A role for glycogen synthase kinase-3beta in the mammalian circadian clock.
ABSTRACT The Drosophila shaggy gene product is a mammalian glycogen synthase kinase-3beta (GSK-3beta) homologue that contributes to the circadian clock of the Drosophila through TIMELESS phosphorylation, and it regulates nuclear translocation of the PERIOD/TIMELESS heterodimer. We found that mammalian GSK-3beta is expressed in the suprachiasmatic nucleus and liver of mice and that GSK-3beta phosphorylation exhibits robust circadian oscillation. Rhythmic GSK-3beta phosphorylation is also observed in serum-shocked NIH3T3 cells. Exposing serum-shocked NIH3T3 cells to lithium chloride, a specific inhibitor of GSK-3beta, increases GSK-3beta phosphorylation and delays the phase of rhythmic clock gene expression. On the other hand, GSK-3beta overexpression advances the phase of clock gene expression. We also found that GSK-3beta interacts with PERIOD2 (PER2) in vitro and in vivo. Recombinant GSK-3beta can phosphorylate PER2 in vitro. GSK-3beta promotes the nuclear translocation of PER2 in COS1 cells. The present data suggest that GSK-3beta plays important roles in mammalian circadian clock.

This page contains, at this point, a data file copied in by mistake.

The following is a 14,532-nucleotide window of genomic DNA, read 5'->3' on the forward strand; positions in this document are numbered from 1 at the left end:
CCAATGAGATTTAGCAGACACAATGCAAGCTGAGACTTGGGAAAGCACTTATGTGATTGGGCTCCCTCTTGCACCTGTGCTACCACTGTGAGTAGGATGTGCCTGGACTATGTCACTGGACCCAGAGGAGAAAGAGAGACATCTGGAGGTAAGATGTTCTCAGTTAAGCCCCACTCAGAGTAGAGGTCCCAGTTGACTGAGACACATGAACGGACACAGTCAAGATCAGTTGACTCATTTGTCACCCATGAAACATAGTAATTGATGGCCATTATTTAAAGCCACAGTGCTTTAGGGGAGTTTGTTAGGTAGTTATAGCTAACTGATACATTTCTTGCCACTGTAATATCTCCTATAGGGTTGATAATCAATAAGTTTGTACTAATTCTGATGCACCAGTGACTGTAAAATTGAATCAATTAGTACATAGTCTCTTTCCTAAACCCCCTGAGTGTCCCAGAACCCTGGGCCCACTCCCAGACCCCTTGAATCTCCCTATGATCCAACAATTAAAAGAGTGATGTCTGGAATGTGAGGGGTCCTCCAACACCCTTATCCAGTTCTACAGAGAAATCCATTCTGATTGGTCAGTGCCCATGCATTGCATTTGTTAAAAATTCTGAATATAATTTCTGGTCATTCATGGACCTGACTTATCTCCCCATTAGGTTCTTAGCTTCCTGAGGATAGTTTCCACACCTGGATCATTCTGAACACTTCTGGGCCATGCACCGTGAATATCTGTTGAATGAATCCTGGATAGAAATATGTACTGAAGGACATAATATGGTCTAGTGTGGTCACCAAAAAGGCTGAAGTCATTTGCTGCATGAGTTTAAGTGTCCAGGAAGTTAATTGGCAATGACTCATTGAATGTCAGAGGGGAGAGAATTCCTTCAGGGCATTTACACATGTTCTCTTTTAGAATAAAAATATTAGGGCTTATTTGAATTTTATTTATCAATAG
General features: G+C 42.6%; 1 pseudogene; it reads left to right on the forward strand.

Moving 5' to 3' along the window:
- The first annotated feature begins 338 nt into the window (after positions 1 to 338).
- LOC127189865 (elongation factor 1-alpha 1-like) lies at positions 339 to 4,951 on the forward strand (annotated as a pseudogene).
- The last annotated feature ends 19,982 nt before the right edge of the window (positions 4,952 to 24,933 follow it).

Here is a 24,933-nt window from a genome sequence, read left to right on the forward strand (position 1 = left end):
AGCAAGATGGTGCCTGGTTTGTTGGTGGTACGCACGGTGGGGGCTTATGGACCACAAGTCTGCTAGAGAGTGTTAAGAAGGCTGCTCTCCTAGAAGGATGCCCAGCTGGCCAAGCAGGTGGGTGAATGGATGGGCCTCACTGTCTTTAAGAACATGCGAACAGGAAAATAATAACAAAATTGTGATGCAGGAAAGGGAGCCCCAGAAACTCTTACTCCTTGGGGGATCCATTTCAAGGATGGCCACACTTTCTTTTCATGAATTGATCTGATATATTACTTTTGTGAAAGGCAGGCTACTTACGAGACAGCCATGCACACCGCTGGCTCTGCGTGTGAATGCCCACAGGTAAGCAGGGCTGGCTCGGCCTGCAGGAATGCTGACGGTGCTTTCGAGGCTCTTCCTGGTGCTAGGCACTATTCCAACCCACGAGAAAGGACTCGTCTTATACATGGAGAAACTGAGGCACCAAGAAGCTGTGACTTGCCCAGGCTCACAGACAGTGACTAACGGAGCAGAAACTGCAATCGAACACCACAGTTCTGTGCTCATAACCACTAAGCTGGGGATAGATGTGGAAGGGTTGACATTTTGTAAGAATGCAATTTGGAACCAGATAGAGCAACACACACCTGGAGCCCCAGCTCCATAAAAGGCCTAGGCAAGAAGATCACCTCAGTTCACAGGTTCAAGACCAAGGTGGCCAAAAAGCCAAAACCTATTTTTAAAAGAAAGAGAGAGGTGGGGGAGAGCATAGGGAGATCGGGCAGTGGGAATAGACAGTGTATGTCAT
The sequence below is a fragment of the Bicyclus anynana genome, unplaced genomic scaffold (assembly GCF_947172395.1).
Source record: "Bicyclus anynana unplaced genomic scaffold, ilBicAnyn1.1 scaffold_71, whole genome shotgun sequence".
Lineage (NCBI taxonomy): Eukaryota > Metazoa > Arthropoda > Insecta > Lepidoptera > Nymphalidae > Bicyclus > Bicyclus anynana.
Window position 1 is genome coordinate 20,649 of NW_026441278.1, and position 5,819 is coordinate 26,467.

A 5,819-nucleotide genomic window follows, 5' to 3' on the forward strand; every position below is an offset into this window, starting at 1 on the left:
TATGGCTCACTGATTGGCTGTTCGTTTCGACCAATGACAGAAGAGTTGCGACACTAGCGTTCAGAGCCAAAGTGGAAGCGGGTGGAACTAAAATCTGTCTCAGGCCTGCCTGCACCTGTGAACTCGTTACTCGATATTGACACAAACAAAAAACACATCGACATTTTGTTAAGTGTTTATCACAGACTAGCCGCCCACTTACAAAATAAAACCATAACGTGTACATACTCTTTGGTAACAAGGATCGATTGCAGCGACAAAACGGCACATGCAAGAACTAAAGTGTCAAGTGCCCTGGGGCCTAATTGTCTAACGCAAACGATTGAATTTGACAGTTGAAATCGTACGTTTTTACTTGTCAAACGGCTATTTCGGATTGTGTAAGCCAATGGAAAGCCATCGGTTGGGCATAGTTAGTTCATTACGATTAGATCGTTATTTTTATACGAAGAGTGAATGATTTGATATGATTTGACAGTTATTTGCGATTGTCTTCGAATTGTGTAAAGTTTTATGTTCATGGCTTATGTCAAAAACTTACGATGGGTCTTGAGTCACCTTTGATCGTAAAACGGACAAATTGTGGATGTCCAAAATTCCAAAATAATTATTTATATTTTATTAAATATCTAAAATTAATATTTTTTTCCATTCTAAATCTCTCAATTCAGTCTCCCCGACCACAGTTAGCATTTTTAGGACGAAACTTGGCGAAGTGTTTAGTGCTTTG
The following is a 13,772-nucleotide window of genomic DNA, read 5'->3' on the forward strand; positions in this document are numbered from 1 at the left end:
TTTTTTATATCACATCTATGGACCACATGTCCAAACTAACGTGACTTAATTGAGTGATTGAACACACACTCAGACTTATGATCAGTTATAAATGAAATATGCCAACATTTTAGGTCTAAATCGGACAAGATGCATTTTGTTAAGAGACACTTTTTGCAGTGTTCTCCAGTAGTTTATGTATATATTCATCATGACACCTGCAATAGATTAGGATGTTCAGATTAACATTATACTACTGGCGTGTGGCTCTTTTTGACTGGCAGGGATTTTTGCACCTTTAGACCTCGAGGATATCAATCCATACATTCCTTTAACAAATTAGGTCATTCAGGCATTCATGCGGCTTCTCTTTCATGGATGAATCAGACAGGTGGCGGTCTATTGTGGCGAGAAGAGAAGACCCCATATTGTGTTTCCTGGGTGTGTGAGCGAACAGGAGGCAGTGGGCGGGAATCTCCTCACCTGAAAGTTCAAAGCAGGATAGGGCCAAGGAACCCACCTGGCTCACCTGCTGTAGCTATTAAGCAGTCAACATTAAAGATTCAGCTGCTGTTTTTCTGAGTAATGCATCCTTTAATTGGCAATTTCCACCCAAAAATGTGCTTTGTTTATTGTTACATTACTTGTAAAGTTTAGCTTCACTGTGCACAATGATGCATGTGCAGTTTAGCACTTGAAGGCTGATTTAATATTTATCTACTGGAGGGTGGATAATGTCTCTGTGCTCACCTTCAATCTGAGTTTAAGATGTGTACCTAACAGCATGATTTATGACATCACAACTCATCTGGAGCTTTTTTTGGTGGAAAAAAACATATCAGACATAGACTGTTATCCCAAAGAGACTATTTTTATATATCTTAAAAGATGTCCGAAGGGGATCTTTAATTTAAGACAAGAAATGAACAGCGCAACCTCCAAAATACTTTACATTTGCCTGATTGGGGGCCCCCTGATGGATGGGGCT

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ABSTRACT: Objectives The therapeutic action of lithium in bipolar mood disorder may be connected with its effect on biological rhythms. In the present study, an attempt was made to investigate an association between multiple single nucleotide polymorphisms (SNPs) and their haplotypes pertaining to four genes involved in regulation of biological rhythms [circadian locomotor output cycle kaput (CLOCK), aryl hydrocarbon receptor nuclear translocator-like (ARNTL), timeless circadian clock (TIMELESS), period circadian clock 3 (PER 3)], and the efficacy of lithium prophylaxis. Methods The study was performed on 115 patients with bipolar mood disorder (45 males, 70 females) with a mean age of 52 ± 12 years, with lithium prophylaxis for 22 ± 8 years, recruited from the outpatients in the Department of Psychiatry, Poznan University of Medical Sciences. The assessment of the lithium prophylactic response was made retrospectively using the Alda scale. Genotyping was done for nine SNPs of the CLOCK gene, 18 SNPs of the ARNTL gene, six SNPs of the timeless circadian clock (TIM) gene, and nine SNPs of the PER3 gene. ResultsAn association with the degree of lithium prophylaxis was found for six SNPs and three haplotype blocks of the ARNTL gene, and two SNPs and one haplotype block of the TIM gene. No association with SNPs or haplotypes of the CLOCK and PER3 genes was observed. Conclusions The results suggest that the ARNTL and TIM genes may be associated with the lithium prophylactic response in bipolar illness. This association may be related to the role of these genes in the predisposition to bipolar mood disorder. Of special interest may be polymorphisms of these genes involved both in the predisposition to bipolar mood disorder and the lithium response.Bipolar Disorders 03/2014; 16(2). · 4.62 Impact Factor